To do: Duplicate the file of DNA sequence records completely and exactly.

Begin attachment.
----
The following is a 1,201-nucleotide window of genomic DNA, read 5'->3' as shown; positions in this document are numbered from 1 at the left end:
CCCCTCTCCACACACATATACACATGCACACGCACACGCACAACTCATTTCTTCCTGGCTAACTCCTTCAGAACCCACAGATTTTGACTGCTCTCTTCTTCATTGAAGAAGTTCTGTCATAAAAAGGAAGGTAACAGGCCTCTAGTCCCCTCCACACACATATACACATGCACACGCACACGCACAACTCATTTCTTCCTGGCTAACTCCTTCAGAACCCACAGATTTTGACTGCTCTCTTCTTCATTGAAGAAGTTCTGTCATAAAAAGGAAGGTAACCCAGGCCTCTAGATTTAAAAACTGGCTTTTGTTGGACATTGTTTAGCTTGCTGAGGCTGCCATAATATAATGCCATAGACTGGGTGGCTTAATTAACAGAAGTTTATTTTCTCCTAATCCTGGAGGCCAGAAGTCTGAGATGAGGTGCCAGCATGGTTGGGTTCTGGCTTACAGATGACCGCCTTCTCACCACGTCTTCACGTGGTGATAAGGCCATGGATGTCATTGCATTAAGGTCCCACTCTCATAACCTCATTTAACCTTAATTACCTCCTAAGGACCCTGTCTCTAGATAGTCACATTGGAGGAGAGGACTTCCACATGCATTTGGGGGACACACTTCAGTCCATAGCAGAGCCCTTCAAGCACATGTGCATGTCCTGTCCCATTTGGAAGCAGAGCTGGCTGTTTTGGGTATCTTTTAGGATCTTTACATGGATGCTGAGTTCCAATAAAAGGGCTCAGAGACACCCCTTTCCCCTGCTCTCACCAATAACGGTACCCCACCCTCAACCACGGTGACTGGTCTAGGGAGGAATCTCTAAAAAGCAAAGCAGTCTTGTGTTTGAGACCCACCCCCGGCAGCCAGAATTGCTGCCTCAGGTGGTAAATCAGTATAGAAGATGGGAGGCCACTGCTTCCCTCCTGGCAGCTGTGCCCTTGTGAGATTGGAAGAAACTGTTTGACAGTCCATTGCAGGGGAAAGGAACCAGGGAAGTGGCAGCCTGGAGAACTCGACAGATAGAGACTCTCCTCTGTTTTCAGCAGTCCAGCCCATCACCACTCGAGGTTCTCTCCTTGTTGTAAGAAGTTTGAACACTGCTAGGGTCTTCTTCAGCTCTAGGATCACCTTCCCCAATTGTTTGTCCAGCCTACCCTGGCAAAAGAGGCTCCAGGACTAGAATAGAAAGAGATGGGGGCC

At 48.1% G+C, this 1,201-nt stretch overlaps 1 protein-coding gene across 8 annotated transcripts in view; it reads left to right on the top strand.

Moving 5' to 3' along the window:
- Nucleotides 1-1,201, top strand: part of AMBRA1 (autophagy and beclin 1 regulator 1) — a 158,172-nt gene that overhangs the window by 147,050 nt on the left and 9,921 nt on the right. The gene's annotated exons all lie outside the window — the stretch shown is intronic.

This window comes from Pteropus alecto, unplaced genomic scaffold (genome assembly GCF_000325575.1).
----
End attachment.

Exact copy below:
The following is a 1,201-nucleotide window of genomic DNA, read 5'->3' as shown; positions in this document are numbered from 1 at the left end:
CCCCTCTCCACACACATATACACATGCACACGCACACGCACAACTCATTTCTTCCTGGCTAACTCCTTCAGAACCCACAGATTTTGACTGCTCTCTTCTTCATTGAAGAAGTTCTGTCATAAAAAGGAAGGTAACAGGCCTCTAGTCCCCTCCACACACATATACACATGCACACGCACACGCACAACTCATTTCTTCCTGGCTAACTCCTTCAGAACCCACAGATTTTGACTGCTCTCTTCTTCATTGAAGAAGTTCTGTCATAAAAAGGAAGGTAACCCAGGCCTCTAGATTTAAAAACTGGCTTTTGTTGGACATTGTTTAGCTTGCTGAGGCTGCCATAATATAATGCCATAGACTGGGTGGCTTAATTAACAGAAGTTTATTTTCTCCTAATCCTGGAGGCCAGAAGTCTGAGATGAGGTGCCAGCATGGTTGGGTTCTGGCTTACAGATGACCGCCTTCTCACCACGTCTTCACGTGGTGATAAGGCCATGGATGTCATTGCATTAAGGTCCCACTCTCATAACCTCATTTAACCTTAATTACCTCCTAAGGACCCTGTCTCTAGATAGTCACATTGGAGGAGAGGACTTCCACATGCATTTGGGGGACACACTTCAGTCCATAGCAGAGCCCTTCAAGCACATGTGCATGTCCTGTCCCATTTGGAAGCAGAGCTGGCTGTTTTGGGTATCTTTTAGGATCTTTACATGGATGCTGAGTTCCAATAAAAGGGCTCAGAGACACCCCTTTCCCCTGCTCTCACCAATAACGGTACCCCACCCTCAACCACGGTGACTGGTCTAGGGAGGAATCTCTAAAAAGCAAAGCAGTCTTGTGTTTGAGACCCACCCCCGGCAGCCAGAATTGCTGCCTCAGGTGGTAAATCAGTATAGAAGATGGGAGGCCACTGCTTCCCTCCTGGCAGCTGTGCCCTTGTGAGATTGGAAGAAACTGTTTGACAGTCCATTGCAGGGGAAAGGAACCAGGGAAGTGGCAGCCTGGAGAACTCGACAGATAGAGACTCTCCTCTGTTTTCAGCAGTCCAGCCCATCACCACTCGAGGTTCTCTCCTTGTTGTAAGAAGTTTGAACACTGCTAGGGTCTTCTTCAGCTCTAGGATCACCTTCCCCAATTGTTTGTCCAGCCTACCCTGGCAAAAGAGGCTCCAGGACTAGAATAGAAAGAGATGGGGGCC

At 48.1% G+C, this 1,201-nt stretch overlaps 1 protein-coding gene across 8 annotated transcripts in view; it reads left to right on the top strand.

Moving 5' to 3' along the window:
- Nucleotides 1-1,201, top strand: part of AMBRA1 (autophagy and beclin 1 regulator 1) — a 158,172-nt gene that overhangs the window by 147,050 nt on the left and 9,921 nt on the right. The gene's annotated exons all lie outside the window — the stretch shown is intronic.

This window comes from Pteropus alecto, unplaced genomic scaffold (genome assembly GCF_000325575.1).